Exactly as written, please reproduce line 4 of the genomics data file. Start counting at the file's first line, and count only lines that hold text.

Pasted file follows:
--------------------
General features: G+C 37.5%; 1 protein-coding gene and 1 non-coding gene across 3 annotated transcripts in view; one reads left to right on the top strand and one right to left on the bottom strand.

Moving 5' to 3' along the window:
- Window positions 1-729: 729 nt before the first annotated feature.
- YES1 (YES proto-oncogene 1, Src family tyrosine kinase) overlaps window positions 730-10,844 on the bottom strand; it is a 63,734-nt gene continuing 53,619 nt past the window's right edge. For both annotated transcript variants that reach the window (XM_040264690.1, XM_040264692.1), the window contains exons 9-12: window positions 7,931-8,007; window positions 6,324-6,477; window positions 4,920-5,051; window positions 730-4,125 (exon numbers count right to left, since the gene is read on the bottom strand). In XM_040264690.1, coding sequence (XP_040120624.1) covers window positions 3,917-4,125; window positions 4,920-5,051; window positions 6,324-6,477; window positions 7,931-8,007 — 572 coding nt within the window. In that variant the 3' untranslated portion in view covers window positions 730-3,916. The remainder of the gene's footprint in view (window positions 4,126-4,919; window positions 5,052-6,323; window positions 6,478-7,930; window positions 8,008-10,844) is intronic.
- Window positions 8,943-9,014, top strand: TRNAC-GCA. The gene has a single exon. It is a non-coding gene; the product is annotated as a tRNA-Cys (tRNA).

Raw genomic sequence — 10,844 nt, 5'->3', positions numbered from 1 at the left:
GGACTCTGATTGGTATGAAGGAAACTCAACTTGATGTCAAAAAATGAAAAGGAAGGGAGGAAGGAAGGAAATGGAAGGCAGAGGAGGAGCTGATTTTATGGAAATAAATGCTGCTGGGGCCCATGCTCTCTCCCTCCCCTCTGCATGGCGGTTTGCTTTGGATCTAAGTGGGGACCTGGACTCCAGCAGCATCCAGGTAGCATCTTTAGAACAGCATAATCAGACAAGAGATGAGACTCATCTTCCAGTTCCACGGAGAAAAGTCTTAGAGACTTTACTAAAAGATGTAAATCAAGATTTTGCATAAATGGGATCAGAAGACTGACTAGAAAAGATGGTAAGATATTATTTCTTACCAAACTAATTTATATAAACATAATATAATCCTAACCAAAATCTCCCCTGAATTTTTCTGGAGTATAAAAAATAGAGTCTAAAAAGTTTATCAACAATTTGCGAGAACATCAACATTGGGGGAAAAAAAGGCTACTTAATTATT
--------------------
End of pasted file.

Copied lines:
- YES1 (YES proto-oncogene 1, Src family tyrosine kinase) overlaps window positions 730-10,844 on the bottom strand; it is a 63,734-nt gene continuing 53,619 nt past the window's right edge. For both annotated transcript variants that reach the window (XM_040264690.1, XM_040264692.1), the window contains exons 9-12: window positions 7,931-8,007; window positions 6,324-6,477; window positions 4,920-5,051; window positions 730-4,125 (exon numbers count right to left, since the gene is read on the bottom strand). In XM_040264690.1, coding sequence (XP_040120624.1) covers window positions 3,917-4,125; window positions 4,920-5,051; window positions 6,324-6,477; window positions 7,931-8,007 — 572 coding nt within the window. In that variant the 3' untranslated portion in view covers window positions 730-3,916. The remainder of the gene's footprint in view (window positions 4,126-4,919; window positions 5,052-6,323; window positions 6,478-7,930; window positions 8,008-10,844) is intronic.